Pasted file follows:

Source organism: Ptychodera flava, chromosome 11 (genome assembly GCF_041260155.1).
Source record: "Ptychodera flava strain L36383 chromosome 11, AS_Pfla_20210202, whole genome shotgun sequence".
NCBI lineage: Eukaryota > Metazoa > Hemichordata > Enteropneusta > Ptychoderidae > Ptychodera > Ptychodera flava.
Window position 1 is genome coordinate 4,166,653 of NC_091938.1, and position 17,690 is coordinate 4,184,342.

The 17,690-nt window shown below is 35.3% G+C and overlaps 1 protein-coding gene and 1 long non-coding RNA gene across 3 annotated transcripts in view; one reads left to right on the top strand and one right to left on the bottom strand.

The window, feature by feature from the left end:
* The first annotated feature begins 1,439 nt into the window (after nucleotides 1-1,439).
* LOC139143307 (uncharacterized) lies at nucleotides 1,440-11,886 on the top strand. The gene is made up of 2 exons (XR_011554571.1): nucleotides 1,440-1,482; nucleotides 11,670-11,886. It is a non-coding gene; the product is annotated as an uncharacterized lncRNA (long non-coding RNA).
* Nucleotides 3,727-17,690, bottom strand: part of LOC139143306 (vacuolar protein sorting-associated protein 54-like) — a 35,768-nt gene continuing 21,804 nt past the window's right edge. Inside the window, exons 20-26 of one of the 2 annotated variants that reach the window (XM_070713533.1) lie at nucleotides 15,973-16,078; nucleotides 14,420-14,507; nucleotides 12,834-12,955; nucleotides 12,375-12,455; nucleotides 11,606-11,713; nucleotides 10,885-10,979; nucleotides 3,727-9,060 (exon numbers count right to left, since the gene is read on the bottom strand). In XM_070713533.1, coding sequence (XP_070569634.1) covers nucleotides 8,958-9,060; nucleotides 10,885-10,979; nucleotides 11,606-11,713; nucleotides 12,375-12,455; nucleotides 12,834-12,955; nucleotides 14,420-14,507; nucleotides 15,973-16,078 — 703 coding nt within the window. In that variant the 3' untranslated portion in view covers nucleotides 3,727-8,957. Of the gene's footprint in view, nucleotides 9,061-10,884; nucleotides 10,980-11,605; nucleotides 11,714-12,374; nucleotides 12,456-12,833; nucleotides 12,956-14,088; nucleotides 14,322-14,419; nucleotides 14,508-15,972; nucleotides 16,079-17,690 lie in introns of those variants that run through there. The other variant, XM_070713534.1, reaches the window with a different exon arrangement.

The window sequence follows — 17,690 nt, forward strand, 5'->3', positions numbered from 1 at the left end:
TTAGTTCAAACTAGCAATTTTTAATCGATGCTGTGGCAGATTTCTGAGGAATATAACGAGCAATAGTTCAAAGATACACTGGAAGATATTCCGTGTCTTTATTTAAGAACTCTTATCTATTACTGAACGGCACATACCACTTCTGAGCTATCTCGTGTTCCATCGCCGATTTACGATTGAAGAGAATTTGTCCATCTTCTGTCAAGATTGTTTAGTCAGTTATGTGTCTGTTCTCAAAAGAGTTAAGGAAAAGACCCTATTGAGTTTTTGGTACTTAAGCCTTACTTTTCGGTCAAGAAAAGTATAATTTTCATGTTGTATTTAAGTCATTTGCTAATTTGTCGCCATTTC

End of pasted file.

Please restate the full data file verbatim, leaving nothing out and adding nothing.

Source organism: Ptychodera flava, chromosome 11 (genome assembly GCF_041260155.1).
Source record: "Ptychodera flava strain L36383 chromosome 11, AS_Pfla_20210202, whole genome shotgun sequence".
NCBI lineage: Eukaryota > Metazoa > Hemichordata > Enteropneusta > Ptychoderidae > Ptychodera > Ptychodera flava.
Window position 1 is genome coordinate 4,166,653 of NC_091938.1, and position 17,690 is coordinate 4,184,342.

The 17,690-nt window shown below is 35.3% G+C and overlaps 1 protein-coding gene and 1 long non-coding RNA gene across 3 annotated transcripts in view; one reads left to right on the top strand and one right to left on the bottom strand.

The window, feature by feature from the left end:
* The first annotated feature begins 1,439 nt into the window (after nucleotides 1-1,439).
* LOC139143307 (uncharacterized) lies at nucleotides 1,440-11,886 on the top strand. The gene is made up of 2 exons (XR_011554571.1): nucleotides 1,440-1,482; nucleotides 11,670-11,886. It is a non-coding gene; the product is annotated as an uncharacterized lncRNA (long non-coding RNA).
* Nucleotides 3,727-17,690, bottom strand: part of LOC139143306 (vacuolar protein sorting-associated protein 54-like) — a 35,768-nt gene continuing 21,804 nt past the window's right edge. Inside the window, exons 20-26 of one of the 2 annotated variants that reach the window (XM_070713533.1) lie at nucleotides 15,973-16,078; nucleotides 14,420-14,507; nucleotides 12,834-12,955; nucleotides 12,375-12,455; nucleotides 11,606-11,713; nucleotides 10,885-10,979; nucleotides 3,727-9,060 (exon numbers count right to left, since the gene is read on the bottom strand). In XM_070713533.1, coding sequence (XP_070569634.1) covers nucleotides 8,958-9,060; nucleotides 10,885-10,979; nucleotides 11,606-11,713; nucleotides 12,375-12,455; nucleotides 12,834-12,955; nucleotides 14,420-14,507; nucleotides 15,973-16,078 — 703 coding nt within the window. In that variant the 3' untranslated portion in view covers nucleotides 3,727-8,957. Of the gene's footprint in view, nucleotides 9,061-10,884; nucleotides 10,980-11,605; nucleotides 11,714-12,374; nucleotides 12,456-12,833; nucleotides 12,956-14,088; nucleotides 14,322-14,419; nucleotides 14,508-15,972; nucleotides 16,079-17,690 lie in introns of those variants that run through there. The other variant, XM_070713534.1, reaches the window with a different exon arrangement.

The window sequence follows — 17,690 nt, forward strand, 5'->3', positions numbered from 1 at the left end:
TTAGTTCAAACTAGCAATTTTTAATCGATGCTGTGGCAGATTTCTGAGGAATATAACGAGCAATAGTTCAAAGATACACTGGAAGATATTCCGTGTCTTTATTTAAGAACTCTTATCTATTACTGAACGGCACATACCACTTCTGAGCTATCTCGTGTTCCATCGCCGATTTACGATTGAAGAGAATTTGTCCATCTTCTGTCAAGATTGTTTAGTCAGTTATGTGTCTGTTCTCAAAAGAGTTAAGGAAAAGACCCTATTGAGTTTTTGGTACTTAAGCCTTACTTTTCGGTCAAGAAAAGTATAATTTTCATGTTGTATTTAAGTCATTTGCTAATTTGTCGCCATTTC